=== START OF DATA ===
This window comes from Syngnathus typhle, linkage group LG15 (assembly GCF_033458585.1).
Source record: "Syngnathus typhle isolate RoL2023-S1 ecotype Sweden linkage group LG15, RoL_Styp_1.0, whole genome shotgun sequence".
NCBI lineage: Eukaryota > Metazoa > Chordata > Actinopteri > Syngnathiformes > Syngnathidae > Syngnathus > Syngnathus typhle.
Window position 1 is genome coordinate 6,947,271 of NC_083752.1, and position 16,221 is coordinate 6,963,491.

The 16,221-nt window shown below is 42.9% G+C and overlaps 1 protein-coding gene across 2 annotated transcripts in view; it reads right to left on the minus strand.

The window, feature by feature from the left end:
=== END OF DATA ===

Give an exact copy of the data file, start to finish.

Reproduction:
This window comes from Syngnathus typhle, linkage group LG15 (assembly GCF_033458585.1).
Source record: "Syngnathus typhle isolate RoL2023-S1 ecotype Sweden linkage group LG15, RoL_Styp_1.0, whole genome shotgun sequence".
NCBI lineage: Eukaryota > Metazoa > Chordata > Actinopteri > Syngnathiformes > Syngnathidae > Syngnathus > Syngnathus typhle.
Window position 1 is genome coordinate 6,947,271 of NC_083752.1, and position 16,221 is coordinate 6,963,491.

The 16,221-nt window shown below is 42.9% G+C and overlaps 1 protein-coding gene across 2 annotated transcripts in view; it reads right to left on the minus strand.

The window, feature by feature from the left end: